Friday, January 2, 2009

The Difference Between Sociology and Psychology (Theory & Practice)

Ask Metafilter has this great page of answers on the question of the difference between sociology and psychology [link]. I might have read it before, but when I read it this time, all the lights went on like a big Christmas Parade:


[Side note. Read the link above, and then entertain this question: Is Marriage and Family Therapy a sociologically-derived field of therapy?]

In working through Grounded Theory à la Barney Glaser (whose writings tend to be more resolute about "what is" and "what isn't" [read: positivist]), I am beginning to appreciate what Classic Grounded Theory means when it insists on a difference between Theory and Full Conceptual Description. There IS a difference.

Having done my undergrad in one of the top schools of psychology, I understand psychological theory well. A real snob-school will tell you what is and what isn't about psychology--it guards its turf well. Studying the family is about the intersection of sociology and psychology (with sprinklings of anthropology, communication studies, economics, etc). So none of our coursework "taught" us what sociology--specifically--is about. None of that turf-guarding stuff in family studies, and so we end up a little loosey goosey [read: postmodern?].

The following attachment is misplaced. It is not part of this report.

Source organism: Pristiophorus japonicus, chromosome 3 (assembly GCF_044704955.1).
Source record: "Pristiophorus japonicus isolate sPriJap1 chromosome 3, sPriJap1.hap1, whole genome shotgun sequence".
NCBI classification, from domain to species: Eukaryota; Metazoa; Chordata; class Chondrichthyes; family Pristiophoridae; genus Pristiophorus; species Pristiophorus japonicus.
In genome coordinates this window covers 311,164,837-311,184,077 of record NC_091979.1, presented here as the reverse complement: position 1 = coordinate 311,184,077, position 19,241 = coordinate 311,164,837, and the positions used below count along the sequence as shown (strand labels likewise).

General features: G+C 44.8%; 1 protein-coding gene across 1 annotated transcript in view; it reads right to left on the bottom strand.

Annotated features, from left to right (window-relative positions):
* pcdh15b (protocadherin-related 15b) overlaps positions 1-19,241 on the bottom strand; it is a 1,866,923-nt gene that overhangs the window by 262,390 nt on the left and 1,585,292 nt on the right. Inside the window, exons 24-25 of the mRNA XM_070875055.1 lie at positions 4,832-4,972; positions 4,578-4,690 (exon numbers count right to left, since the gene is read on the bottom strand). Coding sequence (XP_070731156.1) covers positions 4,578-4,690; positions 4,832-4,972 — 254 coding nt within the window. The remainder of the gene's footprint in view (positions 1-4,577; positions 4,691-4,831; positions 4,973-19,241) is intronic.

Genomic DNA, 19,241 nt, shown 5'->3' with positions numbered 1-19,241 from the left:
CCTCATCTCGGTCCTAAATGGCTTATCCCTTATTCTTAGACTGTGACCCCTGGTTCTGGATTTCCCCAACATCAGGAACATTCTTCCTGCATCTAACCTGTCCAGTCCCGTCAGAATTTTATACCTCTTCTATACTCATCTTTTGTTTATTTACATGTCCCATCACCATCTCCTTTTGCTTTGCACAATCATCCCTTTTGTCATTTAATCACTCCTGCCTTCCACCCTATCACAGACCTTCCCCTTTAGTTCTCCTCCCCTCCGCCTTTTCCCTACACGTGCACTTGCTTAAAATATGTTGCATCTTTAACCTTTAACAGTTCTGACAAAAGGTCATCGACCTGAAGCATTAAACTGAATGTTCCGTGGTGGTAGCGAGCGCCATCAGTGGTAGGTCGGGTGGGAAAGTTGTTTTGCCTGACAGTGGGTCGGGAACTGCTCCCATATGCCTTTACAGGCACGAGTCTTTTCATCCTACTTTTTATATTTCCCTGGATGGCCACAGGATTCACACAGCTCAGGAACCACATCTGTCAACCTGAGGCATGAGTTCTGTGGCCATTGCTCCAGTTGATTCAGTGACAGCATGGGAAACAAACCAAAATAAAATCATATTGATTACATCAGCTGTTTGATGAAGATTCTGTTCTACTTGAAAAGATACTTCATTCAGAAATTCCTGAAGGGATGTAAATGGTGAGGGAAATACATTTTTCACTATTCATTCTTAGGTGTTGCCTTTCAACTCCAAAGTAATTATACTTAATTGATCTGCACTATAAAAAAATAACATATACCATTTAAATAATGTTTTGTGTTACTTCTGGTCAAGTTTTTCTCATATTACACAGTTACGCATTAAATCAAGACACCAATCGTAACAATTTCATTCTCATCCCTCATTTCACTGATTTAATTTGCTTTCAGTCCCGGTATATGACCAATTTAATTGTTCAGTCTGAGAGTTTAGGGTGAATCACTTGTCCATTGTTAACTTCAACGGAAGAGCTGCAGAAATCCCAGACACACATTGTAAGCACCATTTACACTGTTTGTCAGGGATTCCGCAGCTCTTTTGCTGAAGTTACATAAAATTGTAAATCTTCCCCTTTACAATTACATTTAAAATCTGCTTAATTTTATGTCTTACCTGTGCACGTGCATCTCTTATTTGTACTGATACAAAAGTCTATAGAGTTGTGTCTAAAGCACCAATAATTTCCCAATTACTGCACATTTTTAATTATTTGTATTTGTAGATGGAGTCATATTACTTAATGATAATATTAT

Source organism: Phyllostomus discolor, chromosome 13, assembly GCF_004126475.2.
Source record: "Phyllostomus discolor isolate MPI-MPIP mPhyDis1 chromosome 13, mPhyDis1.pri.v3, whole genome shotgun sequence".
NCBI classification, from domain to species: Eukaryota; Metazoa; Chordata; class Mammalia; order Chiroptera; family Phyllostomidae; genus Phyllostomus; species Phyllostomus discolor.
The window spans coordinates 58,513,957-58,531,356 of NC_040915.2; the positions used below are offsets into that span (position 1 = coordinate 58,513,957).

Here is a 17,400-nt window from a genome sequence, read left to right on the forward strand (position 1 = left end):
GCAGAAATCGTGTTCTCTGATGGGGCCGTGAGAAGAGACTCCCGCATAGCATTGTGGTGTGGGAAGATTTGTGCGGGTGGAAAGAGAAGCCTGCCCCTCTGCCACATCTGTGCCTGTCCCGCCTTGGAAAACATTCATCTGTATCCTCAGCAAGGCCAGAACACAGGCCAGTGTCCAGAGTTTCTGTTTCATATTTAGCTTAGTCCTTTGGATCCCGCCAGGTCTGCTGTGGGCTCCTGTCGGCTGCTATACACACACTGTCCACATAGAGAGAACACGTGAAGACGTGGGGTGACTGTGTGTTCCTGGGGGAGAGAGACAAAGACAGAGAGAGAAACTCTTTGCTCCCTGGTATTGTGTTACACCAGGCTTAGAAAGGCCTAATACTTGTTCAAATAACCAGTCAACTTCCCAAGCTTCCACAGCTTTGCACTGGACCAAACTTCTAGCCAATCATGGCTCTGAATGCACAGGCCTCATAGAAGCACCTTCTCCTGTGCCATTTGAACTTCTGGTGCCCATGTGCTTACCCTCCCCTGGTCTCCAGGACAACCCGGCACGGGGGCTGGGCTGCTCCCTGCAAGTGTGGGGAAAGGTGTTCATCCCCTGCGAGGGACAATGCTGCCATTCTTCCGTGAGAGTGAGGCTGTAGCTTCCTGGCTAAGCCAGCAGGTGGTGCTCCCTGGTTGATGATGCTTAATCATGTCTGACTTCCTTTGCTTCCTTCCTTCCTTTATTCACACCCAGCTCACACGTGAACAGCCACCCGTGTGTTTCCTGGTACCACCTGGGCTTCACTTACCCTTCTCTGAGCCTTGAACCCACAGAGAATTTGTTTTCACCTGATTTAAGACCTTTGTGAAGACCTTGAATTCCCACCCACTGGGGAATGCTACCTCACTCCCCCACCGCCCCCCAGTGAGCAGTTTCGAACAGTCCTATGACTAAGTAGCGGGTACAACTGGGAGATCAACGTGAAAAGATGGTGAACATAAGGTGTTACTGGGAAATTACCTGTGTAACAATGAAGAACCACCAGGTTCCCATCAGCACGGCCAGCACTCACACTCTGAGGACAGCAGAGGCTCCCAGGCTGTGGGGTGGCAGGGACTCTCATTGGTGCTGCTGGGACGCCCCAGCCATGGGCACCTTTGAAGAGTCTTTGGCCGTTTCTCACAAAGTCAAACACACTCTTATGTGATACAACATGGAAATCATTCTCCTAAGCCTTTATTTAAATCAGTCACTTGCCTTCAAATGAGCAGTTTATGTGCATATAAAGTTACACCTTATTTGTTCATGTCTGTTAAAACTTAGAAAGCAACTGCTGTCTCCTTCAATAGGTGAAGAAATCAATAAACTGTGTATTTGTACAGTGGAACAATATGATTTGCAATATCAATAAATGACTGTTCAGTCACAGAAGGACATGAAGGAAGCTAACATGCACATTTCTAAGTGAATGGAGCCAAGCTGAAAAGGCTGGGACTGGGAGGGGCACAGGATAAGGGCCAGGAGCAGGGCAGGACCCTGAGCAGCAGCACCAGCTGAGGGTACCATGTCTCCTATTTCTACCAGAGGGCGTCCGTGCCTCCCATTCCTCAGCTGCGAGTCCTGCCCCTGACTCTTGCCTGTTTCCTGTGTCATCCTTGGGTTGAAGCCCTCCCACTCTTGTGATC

Anyway, I am having some fun embracing a more boundaried approach to defining what is and what isn't in terms of sociological theory, and even who can do sociological theorizing:

"This book [The Discovery of Grounded Theory] is intended to underscore the basic sociological activity that only sociologists can do: generating sociological theory. Description, ethnography, fact-finding, verfication (call them what you will) are all done well by professionals in other fields and by laymen in various investigatory agencies. But these people cannot generate sociological theory from their work. Only sociologists are trained to want it, to look for it, and to generate it." (Glaser & Strauss, 1967, pp.6-7)

Snobbish, isn't it?

That's okay. I'll play their bluff and pretend to be a sociologist for this dissertation. After all, if MFT is a sociologically-aligned field of therapy (see side note above), then I can very well claim sociology as my field!

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